Regulation and Roles of Ral GTPase Signaling Components in Oncogenesis Public Deposited

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  • March 20, 2019
  • Martin, Timothy Dean
    • Affiliation: School of Medicine, Department of Pharmacology
  • Since their discovery in 1986, Ral (Ras-like) GTPases have emerged as critical regulators of diverse cellular functions. Like Ras, the Ral proteins cycle between an inactive GDP-bound state and an active GTP-bound conformation. Ral guanine nucleotide exchange factors (RalGEFs) facilitate the exchange of GDP for GTP thus activating the Ral proteins. When bound to GTP, Ral can interact with an array of downstream effector proteins and mediate numerous biological processes. Ral GTPase-activating proteins (RalGAPs) catalyze the hydrolysis of the bound GTP returning Ral to an inactive, GDP-bound conformation. RalGEFs function as downstream effectors of the Ras oncoprotein that is mutationally active in approximately one-third of human cancers. The RalGEF-Ral signaling network comprises the third best-characterized effector of Ras-dependent human oncogenesis. The two Ral isoforms, RalA and RalB, have been found to play key roles in both normal and tumor cell biology including regulation of vesicular trafficking, migration and invasion, tumor formation, metastasis, and gene expression. Examination of the contribution of Ral GTPase signaling in colorectal cancer (CRC) cells found opposing roles for RalA and RalB in regulating anchorage-independent growth. Specifically, RalA was necessary for anchorage-independent growth while RalB functioned to suppress anchorage-independent proliferation. We determined that RalA and RalB utilized common and distinct effector proteins to drive their respective growth properties. Lastly, we found that depletion of one Ral isoform resulted in the upregulation of the activity of the remaining isoform indicating that RalA may be a viable therapeutic target to curb the growth of CRC. Previous efforts to understand small GTPase signaling has found that phosphorylation in the membrane-targeting region of a number of small GTPases results in profound changes in their signaling properties. We found that RalB is phosphorylated by PKC! on serine 198 and that this phosphorylation event results in the relocalization of RalB from the plasma membrane to endomembranes concurrent with a change in RalB GTP-loading. Phosphorylation of RalB also results in a change in RalB effector utilization where non-phosphorylated RalB interacting with the exocyst and phosphorylated RalB associating with RalBP1. Interestingly, we found that phosphorylation of RalB controls vesicular trafficking and that the surface expression of !5-integrin is dependent upon RalB phosphorylation/dephosphorylation cycling. Finally we determined that RalGAP signaling functions similar to Tsc1/2 signaling to control the activity of mTORC1, a key regulator of cellular metabolism and homeostasis. Loss of RalGAP in C. elegans resulted in decreased lifespan similar to what has been seen in other organisms upon Tsc1/2 loss or mTORC1 inhibition. We found that RalB but not RalA could directly engage mTORC1 but not mTORC2 and that this association was sensitive to serum but not amino acid stimulation. We show that RalB utilizes the exocyst as the key effector protein responsible for mTORC1 engagement and serum stimulation results in a RalB-dependent translocation of mTORC1 to the plasma membrane. Surprisingly, we found that the tumor suppressor Tsc1/2 complex also regulates Ral GTPase activity and that RalGAP expression can restore mTORC1 signaling in Tsc-deficient cells. In pancreatic cancer (PDAC) cells, where RalB is known to drive invasion and metastasis, loss of RalGAP signaling enhanced RalB activation and led to an increase in cellular invasion. This increase in invasion upon RalGAP loss was blocked by treatment with the mTOR inhibitor rapamycin. Together, these studies have further defined Ral signaling in Ras-driven tumor cells by identifying key signaling events that regulate or are regulated by Ral GTPase signaling. This work provides a more in depth framework for potentially targeting Ral for the treatment of diseases including cancer.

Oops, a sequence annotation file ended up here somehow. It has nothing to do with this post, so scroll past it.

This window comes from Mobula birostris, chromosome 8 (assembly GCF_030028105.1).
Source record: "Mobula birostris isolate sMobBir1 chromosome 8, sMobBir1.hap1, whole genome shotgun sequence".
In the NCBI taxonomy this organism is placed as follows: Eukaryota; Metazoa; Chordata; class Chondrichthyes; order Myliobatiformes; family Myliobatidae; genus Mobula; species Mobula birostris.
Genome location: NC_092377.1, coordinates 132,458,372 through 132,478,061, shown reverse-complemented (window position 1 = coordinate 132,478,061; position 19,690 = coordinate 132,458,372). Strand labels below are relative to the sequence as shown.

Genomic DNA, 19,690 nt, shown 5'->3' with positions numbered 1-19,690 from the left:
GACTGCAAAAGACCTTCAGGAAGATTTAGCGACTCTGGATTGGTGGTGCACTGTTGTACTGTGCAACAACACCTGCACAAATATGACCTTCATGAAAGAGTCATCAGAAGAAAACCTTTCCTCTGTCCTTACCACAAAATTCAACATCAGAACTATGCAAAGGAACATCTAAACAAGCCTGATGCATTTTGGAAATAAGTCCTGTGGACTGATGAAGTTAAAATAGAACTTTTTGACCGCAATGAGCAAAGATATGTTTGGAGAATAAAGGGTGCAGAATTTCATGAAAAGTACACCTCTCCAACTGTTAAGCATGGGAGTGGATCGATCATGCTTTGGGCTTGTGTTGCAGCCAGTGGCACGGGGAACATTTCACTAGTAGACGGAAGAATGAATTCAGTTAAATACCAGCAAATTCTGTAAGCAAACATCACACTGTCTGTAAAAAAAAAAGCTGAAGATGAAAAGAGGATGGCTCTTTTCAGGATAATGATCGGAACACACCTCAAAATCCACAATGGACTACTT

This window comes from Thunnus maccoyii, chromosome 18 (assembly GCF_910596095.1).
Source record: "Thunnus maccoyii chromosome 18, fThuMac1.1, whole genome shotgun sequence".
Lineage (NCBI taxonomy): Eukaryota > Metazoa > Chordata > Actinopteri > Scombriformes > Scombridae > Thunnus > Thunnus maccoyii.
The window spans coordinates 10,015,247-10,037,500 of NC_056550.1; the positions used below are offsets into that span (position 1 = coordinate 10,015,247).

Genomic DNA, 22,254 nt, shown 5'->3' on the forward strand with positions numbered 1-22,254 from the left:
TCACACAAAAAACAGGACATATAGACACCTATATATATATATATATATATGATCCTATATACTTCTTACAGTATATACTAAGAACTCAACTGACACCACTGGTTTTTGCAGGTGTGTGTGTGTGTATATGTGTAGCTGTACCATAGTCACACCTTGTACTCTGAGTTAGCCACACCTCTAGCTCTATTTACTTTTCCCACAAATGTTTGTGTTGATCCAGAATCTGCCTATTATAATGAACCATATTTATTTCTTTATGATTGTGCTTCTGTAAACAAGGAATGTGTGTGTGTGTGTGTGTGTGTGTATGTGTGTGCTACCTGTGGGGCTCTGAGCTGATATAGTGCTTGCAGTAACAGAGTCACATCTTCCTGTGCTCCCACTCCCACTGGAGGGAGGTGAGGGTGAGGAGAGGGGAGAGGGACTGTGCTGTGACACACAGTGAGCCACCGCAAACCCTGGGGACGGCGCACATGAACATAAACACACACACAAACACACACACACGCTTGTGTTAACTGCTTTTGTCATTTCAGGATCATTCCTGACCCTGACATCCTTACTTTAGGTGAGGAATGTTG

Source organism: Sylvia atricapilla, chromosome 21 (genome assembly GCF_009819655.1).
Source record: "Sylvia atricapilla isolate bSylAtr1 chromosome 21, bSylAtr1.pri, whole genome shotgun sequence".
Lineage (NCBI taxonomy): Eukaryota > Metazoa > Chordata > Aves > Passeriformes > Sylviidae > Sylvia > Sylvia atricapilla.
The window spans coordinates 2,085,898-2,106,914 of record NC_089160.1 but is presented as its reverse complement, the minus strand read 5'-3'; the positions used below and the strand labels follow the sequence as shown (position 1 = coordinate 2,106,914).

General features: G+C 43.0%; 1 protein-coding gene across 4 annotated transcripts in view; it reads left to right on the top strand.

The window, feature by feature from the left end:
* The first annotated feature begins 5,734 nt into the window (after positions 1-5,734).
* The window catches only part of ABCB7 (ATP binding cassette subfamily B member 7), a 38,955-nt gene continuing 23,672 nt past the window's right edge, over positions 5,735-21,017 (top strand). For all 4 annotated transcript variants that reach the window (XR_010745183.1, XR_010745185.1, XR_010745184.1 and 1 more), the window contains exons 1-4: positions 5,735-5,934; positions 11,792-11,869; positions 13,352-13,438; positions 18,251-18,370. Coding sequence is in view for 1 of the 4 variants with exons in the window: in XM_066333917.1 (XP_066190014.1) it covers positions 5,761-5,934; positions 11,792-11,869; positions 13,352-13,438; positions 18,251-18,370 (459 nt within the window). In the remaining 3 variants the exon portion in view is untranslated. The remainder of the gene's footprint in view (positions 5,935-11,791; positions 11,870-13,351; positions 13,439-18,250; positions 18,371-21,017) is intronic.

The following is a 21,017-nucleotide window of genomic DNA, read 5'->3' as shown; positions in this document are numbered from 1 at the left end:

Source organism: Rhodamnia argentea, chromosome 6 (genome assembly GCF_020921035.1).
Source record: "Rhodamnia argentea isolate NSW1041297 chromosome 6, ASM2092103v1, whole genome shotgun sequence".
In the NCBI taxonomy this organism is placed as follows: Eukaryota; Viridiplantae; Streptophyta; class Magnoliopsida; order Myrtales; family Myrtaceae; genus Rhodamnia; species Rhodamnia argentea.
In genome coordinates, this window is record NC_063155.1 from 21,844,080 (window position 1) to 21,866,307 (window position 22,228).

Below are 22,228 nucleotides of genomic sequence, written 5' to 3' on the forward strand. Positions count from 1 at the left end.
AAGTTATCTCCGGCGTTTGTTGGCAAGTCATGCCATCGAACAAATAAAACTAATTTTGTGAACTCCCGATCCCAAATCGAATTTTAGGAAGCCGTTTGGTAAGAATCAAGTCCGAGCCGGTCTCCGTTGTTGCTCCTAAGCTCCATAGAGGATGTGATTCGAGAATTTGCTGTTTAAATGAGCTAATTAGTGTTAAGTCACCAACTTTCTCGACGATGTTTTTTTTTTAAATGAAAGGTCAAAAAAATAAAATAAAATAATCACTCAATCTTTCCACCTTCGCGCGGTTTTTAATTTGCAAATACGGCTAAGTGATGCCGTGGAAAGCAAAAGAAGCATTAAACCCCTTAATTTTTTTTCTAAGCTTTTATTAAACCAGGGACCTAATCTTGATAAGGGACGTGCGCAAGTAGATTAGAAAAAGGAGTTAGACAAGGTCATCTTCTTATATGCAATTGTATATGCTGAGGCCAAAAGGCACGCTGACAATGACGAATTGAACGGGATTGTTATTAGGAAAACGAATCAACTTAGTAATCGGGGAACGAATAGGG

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  • In Copyright
  • Der, Channing
  • Doctor of Philosophy
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  • 2013

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